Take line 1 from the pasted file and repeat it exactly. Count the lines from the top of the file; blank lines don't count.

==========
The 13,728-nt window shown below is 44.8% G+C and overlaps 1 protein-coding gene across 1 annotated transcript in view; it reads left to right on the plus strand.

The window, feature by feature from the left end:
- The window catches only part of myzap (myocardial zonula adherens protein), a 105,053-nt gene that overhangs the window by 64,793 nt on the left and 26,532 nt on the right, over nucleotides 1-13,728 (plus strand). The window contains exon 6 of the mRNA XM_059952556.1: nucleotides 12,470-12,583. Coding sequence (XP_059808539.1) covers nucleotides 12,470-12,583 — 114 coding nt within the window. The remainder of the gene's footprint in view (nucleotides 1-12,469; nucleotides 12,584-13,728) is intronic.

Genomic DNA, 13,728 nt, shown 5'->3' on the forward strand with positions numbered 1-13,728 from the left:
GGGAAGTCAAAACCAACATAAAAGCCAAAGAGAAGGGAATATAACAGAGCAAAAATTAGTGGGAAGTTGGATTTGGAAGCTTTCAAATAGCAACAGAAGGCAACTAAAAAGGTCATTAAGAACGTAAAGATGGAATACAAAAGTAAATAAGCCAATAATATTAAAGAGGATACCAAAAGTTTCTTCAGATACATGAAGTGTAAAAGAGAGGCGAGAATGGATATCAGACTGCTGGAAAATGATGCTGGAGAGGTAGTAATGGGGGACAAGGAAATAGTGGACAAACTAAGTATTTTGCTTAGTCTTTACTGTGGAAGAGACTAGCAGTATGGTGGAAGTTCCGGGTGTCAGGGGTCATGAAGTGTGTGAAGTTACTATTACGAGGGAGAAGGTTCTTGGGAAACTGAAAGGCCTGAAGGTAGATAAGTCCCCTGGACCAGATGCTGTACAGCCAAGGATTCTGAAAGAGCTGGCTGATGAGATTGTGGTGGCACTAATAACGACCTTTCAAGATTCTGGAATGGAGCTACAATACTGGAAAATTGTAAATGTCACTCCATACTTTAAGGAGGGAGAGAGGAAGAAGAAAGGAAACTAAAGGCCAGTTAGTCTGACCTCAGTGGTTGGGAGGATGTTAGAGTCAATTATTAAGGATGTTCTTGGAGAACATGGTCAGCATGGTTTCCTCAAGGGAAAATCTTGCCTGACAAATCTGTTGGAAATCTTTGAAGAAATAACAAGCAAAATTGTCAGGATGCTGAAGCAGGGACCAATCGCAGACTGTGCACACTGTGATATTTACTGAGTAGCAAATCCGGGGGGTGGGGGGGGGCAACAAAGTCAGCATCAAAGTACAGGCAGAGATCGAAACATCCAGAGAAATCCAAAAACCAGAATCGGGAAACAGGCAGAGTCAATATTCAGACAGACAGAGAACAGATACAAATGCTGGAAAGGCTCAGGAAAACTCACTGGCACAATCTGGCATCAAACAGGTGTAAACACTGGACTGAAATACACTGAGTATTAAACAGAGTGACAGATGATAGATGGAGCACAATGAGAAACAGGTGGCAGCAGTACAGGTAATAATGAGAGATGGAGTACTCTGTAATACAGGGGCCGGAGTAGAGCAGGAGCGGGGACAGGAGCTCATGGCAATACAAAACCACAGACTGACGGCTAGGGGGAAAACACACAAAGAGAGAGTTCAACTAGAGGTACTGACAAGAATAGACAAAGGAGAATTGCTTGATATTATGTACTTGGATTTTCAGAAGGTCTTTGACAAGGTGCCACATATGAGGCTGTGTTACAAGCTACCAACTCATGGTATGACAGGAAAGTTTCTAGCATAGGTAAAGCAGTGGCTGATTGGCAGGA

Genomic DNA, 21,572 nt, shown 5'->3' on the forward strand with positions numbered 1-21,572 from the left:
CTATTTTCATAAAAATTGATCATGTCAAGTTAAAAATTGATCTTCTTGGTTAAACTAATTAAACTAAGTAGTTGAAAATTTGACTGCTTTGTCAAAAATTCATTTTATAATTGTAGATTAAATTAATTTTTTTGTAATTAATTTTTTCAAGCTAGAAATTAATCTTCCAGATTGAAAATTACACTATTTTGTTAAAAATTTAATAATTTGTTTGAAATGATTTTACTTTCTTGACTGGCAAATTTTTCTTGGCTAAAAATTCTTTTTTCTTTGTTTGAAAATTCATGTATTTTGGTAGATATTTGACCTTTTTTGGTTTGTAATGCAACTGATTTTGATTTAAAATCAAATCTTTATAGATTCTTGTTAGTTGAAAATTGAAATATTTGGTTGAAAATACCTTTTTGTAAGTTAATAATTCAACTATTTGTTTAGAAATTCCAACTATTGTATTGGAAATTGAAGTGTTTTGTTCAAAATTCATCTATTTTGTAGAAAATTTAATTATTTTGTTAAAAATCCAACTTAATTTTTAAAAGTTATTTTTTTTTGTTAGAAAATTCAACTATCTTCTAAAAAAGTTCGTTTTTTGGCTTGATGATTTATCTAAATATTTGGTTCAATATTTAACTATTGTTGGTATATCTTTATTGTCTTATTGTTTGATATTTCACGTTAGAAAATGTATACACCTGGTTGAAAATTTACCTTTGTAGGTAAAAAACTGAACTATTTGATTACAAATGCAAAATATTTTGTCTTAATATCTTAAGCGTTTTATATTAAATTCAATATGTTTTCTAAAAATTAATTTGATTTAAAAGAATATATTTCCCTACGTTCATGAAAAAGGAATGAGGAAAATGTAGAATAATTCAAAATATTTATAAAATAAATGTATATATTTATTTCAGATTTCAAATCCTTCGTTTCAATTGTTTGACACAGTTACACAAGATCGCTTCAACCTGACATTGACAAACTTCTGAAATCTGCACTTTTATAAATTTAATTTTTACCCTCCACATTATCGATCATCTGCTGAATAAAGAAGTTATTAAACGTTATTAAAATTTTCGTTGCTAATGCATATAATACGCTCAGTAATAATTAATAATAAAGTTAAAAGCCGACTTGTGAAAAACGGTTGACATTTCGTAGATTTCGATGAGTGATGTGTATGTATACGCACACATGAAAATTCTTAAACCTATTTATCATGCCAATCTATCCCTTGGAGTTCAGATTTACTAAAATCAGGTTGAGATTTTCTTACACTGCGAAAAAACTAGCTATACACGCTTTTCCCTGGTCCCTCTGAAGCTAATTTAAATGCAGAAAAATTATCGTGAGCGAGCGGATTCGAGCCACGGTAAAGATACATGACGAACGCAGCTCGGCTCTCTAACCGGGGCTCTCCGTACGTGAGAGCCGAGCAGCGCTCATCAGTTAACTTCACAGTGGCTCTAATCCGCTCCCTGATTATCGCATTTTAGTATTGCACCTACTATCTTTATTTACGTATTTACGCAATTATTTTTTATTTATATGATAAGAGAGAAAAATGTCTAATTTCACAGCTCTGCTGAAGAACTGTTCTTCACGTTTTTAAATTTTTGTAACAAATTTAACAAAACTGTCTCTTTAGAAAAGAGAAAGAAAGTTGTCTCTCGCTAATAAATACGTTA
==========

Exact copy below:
The 13,728-nt window shown below is 44.8% G+C and overlaps 1 protein-coding gene across 1 annotated transcript in view; it reads left to right on the plus strand.